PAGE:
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Author Topic: Advice for Beginner: C or G?  (Read 5273 times)
Kenkyo B.
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Posts: 3


« on: May 13, 2012, 07:27:53 pm »

I actually found this site through a long chain of events that involved hearing an amazing instrument (which I still don't know the name of) in a church-orchestra rendition of My Father's World, poring through Wikipedia lists of all the woodwind instruments involved in an orchestra hoping to find out what that mystery instrument was called, then somehow stumbling across ocarinas and this site. I am going on a mission trip to the island of New Guinea late this summer, and as one of the main focuses will be on music, I thought that this would be a great instrument to take along (Kudos for the durability of your products, MO. They really go everywhere, don't they?) I wanted to ask all you oc-owners for your advice on which one would be the best first purchase for my situation. To ensure that you're not flying blind, as it were, here is some pertinent information:
*At this time, I can only purchase one oc, so it has to be one or the other.
*The size difference between the C and the G isn't very important to me.
*I honestly like the mellower sound of the C better than G, but am a little put off by the comments that it's harder to learn initially, (ex., breath control, etc.)
*Taking into account when I'll be able to get it and the date of my mission trip, I'll have about a month to a month-and-a-half to practice it.
*I live in a largely rural area, so there isn't any danger of disturbing anyone with the loud noise.
*I'll have about 2-3 full hours a day to practice, maybe more.

I really appreciate the help guys, thank you in advance!


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Harp Player
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« Reply #1 on: May 13, 2012, 08:36:29 pm »

What it comes down to is do you want a Ocarina in a higher key or a lower key?   I prefer the sound of the lower key myself.   Yes it did take a little while for me to make the lowest notes sound right on the C but it also takes a while to make the highest notes on the G sound right so it is a push on the time as far as I am concerned.   The advantage that the C has over the G is that it will be better for playing with other instruments.   

Just a few things for you to think about but when it comes down to it you have to make the call.


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angiessa
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Posts: 114



« Reply #2 on: May 13, 2012, 09:17:59 pm »

I agree with Harp Player on this. It all comes down to your personal preference. The C doesn't have SUCH a different learning curve than the G, and ultimately, if you're not happy with the sound you're not going to want to play it anyway. I have both, and I almost never pick up the G anymore. To me, it's just too shrill, especially considering that my practice space is somewhat small and enclosed, so I have to wear earplugs in order to play it. The C has a much more pleasing sound to me, so it's the one I reach for the most. If I had to do it over again, I don't think I'd have purchased the two together - just the C. The extra effort to get the low notes sounding nice is worth it to me.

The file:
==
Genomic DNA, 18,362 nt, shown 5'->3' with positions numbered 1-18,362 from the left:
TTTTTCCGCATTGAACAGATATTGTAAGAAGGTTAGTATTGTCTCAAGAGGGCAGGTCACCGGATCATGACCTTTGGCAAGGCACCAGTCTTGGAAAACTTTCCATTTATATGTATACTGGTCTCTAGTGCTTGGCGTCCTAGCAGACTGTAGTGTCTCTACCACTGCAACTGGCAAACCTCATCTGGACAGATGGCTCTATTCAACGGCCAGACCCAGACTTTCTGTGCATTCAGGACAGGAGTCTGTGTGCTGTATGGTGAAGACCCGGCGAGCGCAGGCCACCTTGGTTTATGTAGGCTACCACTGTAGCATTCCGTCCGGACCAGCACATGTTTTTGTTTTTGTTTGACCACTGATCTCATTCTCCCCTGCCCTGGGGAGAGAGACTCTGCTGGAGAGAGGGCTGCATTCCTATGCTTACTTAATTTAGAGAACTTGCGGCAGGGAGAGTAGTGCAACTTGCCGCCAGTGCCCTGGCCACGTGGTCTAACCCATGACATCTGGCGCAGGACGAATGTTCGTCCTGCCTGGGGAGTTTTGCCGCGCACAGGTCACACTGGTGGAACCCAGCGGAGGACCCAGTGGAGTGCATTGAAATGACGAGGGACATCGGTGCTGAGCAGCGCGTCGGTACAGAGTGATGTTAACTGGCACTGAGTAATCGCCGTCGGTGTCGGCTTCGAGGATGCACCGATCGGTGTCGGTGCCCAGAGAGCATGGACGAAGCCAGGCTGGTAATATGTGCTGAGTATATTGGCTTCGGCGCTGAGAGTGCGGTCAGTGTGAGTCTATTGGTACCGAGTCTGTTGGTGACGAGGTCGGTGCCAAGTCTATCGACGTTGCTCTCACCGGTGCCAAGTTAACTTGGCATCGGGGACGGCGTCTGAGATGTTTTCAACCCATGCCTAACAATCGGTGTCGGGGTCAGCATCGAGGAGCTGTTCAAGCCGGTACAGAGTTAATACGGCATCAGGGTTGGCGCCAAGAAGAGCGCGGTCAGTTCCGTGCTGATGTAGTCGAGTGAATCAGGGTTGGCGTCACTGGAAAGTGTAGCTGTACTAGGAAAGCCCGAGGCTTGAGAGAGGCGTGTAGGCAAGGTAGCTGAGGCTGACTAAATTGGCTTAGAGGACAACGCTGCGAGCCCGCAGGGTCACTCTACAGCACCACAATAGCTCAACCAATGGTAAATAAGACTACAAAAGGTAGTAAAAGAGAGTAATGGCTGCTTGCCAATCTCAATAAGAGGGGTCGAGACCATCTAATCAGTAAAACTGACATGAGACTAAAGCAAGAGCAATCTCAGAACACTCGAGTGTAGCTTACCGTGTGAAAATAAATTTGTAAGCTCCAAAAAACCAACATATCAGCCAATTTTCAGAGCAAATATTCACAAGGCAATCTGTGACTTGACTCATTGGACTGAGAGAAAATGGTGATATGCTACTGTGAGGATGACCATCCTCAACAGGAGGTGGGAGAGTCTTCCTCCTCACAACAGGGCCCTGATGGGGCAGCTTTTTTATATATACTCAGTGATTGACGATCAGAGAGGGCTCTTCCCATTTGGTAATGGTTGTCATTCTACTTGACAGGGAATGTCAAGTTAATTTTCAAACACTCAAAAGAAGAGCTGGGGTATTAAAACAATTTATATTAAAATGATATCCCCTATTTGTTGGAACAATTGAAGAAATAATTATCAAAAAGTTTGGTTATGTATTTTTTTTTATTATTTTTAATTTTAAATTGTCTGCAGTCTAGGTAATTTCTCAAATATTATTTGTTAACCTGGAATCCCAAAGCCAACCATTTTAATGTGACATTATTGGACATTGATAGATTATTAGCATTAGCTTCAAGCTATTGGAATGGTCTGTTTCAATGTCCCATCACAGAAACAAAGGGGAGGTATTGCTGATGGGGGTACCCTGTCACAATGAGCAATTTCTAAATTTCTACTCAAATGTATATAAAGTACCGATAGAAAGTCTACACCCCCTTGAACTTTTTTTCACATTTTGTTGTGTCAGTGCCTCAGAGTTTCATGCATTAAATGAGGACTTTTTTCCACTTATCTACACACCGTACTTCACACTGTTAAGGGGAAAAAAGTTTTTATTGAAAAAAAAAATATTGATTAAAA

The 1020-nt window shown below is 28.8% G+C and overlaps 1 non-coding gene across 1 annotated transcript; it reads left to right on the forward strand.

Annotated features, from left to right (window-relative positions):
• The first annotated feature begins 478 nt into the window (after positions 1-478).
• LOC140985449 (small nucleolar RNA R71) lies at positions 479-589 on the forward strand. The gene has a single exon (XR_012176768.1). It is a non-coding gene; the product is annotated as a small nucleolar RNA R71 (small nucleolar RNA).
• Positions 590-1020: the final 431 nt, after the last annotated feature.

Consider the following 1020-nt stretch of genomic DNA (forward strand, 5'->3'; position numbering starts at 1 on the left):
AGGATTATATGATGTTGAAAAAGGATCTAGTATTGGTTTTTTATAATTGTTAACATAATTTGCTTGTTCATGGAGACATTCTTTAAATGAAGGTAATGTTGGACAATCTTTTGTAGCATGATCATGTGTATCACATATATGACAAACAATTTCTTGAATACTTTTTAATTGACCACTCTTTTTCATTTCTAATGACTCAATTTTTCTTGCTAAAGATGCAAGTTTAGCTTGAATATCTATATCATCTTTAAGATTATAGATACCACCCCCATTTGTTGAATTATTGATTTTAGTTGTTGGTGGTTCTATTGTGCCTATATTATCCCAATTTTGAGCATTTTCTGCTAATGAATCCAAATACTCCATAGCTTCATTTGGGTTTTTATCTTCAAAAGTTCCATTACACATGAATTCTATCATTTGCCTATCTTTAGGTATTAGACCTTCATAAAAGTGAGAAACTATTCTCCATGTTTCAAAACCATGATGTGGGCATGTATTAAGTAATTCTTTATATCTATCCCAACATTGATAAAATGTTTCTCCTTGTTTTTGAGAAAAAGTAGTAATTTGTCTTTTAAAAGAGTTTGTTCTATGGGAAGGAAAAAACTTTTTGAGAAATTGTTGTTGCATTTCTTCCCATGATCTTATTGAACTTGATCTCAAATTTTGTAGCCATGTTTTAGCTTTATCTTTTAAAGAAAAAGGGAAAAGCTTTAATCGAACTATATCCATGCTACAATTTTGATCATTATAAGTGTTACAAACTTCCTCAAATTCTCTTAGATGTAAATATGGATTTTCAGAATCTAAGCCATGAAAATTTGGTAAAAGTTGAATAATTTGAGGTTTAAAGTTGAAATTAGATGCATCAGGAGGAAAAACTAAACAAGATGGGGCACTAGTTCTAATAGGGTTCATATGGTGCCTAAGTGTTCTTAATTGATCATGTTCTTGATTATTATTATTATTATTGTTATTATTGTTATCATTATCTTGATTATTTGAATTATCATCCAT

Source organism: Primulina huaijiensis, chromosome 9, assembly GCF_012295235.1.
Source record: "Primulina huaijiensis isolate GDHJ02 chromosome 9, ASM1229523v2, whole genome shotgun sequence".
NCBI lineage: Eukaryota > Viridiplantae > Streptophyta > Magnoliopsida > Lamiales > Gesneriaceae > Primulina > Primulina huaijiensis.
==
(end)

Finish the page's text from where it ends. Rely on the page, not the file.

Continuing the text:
Some people definitely love their G MOs, though. Again, it's totally up to your personal preference. Smiley


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HawkeyeMcFly
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« Reply #3 on: May 14, 2012, 05:49:45 am »

I have ordered the combo, too.
The learning curve for the C was a bit longer, only a bit. It is more sensitive than the G but the reward is great.
I did the 5-minutes-a-day-sessions and it took me less than 4 days to perform good songs on it. (The G took 2 days, I trained both alternating). I did a beginner-to-beginner video for the C to encourage other starters, maybe it helps you: http://www.youtube.com/watch?v=s9x1CcxjZfQ

Personally I prefer the C over the G because I like more soft, mellow, slow, moody music. It totally depends on your liking.
I might be wrong, but as I remember church songs are mostly aligned to the human voice so you can easily sing to it, therefore I would go for the C.

PS.: why don't you ask someone from the orchestra about the strange instrument? I'm sure they will be happy to assist you with the ocarina aswell. (maybe some want to purchase one, too?) Maybe your Pastor/Reverend supports you with the purchase. (There is a report at the main page of MO about a project where they go to children and give them ocarinas, it is called: "I would hear them later “showing off” their ability to their friends…")
You go there for a musical journey? What instruments do you play? Or do you sing?


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### Always remember the wise words of One-Arm McGinty: Never ever throw water balloons at people carrying chainsaws ###
Kenkyo B.
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Posts: 3


« Reply #4 on: May 14, 2012, 08:43:13 pm »

Harp Player and Angiessa: Thank you so much for helping solidify my desire for the C and assuring me that the learning curve isn't much longer. I've pretty much made up my mind now, and hope to soon be the proud owner of a Poly C Oc. Thank you again; you both helped tremendously.